Skip to main content
New Announcement Feature, Code of Conduct, Circular Revisions. See news and announcements

GCN Circular 36362

Subject
MeerKAT Discovery of a Probable Radio Counterpart to EP240414a
Date
2024-05-01T15:17:35Z (22 days ago)
Edited On
2024-05-02T18:41:18Z (21 days ago)
From
Joe Bright at U of Oxford <joe.bright@physics.ox.ac.uk>
Edited By
Judith Racusin at NASA/GSFC <judith.racusin@nasa.gov> on behalf of Joe Bright at U of Oxford <joe.bright@physics.ox.ac.uk>
Via
Web form
J. Bright, F. Carotenuto (Oxford), P. G. Jonker (Radboud), R. Fender, S. Smartt (Oxford)

We observed the field of the Einstein Probe discovered Fast X-ray Transient EP240414a (GCN 36091) with the MeerKAT radio telescope between UTC 20:19:25 and 21:21:48 on 23 April 2024 (including calibration time) using the S-band receiver (S4) at a central frequency of ~3 GHz. J1939-6342 and J1239-1023 were used as flux and complex gain calibrators, respectively. Using the South African Radio Astronomy Observatory Science Data Pipeline image, we detect enhanced radio emission at the position of the transient with a peak flux density of ~0.25 mJy/beam. We note that there is significant emission from the likely host galaxy of EP240414a peaking at ~0.15 mJy/beam but separated by ~4 arcseconds from the position of EP240414a. With a restoring beam of ~5 x 4 arcseconds we significantly resolve these components, but there is likely some minor contribution from the host galaxy to the measured transient emission.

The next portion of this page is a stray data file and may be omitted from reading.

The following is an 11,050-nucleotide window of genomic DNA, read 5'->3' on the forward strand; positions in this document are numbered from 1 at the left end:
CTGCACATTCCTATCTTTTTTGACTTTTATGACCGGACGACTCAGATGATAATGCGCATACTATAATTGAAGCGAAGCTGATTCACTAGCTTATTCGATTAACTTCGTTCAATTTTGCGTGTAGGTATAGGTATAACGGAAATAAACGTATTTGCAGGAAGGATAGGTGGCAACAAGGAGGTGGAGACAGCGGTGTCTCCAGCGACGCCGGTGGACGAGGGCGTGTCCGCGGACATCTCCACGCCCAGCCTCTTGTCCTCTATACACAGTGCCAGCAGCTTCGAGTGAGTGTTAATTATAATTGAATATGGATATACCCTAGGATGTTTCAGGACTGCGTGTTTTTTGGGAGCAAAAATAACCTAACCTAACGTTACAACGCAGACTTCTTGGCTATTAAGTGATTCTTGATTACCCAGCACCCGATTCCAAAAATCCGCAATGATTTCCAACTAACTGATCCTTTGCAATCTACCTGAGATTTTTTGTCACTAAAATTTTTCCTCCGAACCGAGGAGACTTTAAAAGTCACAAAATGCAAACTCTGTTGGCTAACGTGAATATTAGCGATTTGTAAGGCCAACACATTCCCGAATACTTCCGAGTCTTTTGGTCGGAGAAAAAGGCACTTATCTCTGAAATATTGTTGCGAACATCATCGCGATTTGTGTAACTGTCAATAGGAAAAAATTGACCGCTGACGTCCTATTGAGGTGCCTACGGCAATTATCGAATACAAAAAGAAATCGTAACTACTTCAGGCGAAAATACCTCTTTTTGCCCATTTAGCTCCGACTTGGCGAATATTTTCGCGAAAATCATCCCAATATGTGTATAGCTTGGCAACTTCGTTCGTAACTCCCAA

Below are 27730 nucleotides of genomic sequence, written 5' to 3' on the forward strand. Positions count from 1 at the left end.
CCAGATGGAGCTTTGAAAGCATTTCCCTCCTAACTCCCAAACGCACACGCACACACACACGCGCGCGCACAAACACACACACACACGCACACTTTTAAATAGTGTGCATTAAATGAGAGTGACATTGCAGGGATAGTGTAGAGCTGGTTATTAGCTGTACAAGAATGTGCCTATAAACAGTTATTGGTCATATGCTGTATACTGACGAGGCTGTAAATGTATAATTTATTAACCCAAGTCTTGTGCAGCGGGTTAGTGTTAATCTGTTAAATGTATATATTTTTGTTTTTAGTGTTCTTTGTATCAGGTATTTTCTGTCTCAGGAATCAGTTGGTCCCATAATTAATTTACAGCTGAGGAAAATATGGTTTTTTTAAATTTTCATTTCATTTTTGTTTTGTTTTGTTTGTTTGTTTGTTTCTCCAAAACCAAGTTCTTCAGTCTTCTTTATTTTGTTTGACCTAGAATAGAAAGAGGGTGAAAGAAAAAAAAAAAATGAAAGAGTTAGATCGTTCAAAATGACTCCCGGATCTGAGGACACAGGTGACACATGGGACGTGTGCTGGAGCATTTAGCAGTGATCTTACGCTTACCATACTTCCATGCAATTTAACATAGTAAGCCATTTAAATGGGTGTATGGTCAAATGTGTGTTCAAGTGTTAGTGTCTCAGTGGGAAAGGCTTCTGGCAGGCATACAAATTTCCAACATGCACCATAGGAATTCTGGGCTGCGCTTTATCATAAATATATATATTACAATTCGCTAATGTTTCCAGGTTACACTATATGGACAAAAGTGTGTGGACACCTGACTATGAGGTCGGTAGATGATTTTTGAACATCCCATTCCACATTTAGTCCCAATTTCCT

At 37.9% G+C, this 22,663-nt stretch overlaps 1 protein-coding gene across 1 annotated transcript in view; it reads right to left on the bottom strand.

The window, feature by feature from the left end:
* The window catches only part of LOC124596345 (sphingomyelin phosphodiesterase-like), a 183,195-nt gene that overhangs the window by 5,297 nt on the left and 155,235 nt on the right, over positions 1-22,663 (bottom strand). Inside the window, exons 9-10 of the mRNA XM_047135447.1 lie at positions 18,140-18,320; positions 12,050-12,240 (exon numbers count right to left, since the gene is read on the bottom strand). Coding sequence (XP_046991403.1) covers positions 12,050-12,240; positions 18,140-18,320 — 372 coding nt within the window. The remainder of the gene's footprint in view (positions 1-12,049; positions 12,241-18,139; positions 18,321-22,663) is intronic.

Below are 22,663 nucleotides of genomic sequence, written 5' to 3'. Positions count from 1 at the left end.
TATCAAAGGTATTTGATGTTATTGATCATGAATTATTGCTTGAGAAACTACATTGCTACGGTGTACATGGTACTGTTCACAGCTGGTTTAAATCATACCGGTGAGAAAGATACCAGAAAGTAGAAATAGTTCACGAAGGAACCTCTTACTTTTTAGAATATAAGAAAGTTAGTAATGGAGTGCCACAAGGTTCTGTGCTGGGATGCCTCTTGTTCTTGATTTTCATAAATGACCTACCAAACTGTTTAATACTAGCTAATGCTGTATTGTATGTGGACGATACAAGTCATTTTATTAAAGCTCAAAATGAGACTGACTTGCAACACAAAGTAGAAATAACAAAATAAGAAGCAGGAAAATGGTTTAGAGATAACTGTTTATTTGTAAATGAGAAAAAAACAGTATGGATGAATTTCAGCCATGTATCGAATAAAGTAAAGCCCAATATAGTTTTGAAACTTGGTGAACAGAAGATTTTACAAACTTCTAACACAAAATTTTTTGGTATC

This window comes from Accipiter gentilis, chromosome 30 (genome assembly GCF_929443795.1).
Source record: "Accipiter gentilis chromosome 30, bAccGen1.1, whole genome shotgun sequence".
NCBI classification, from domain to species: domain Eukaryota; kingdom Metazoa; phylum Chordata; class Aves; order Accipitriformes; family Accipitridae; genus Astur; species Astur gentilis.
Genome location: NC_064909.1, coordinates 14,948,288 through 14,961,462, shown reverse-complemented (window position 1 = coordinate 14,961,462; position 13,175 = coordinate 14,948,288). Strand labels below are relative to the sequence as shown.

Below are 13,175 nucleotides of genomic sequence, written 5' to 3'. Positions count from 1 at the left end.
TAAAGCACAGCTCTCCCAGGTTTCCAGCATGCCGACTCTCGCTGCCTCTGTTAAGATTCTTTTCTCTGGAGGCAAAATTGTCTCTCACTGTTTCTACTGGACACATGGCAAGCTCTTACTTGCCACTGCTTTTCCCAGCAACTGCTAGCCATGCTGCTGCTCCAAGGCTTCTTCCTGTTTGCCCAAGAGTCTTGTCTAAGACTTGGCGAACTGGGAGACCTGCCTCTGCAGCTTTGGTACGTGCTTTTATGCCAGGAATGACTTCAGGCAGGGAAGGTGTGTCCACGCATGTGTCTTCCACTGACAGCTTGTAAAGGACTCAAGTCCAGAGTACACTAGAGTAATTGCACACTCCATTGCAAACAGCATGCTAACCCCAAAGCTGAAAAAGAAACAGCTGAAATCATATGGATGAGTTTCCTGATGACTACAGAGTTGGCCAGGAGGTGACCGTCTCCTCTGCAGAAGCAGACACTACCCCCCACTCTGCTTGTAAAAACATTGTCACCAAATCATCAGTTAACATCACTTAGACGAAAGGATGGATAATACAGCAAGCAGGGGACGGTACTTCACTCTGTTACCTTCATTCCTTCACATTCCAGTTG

Further observations with MeerKAT are planned to confirm radio variability from the source.

We thank the staff at the South African Radio Astronomy Observatory for the rapid scheduling of these observations. The MeerKAT telescope is operated by the South African Radio Astronomy Observatory, which is a facility of the National Research Foundation, an agency of the Department of Science and Innovation. This work has made use of the “MPIfR S-band receiver system” designed, constructed and maintained by funding of the MPI für Radioastronomy and the Max-Planck-Society.
Looking for U.S. government information and services? Visit USA.gov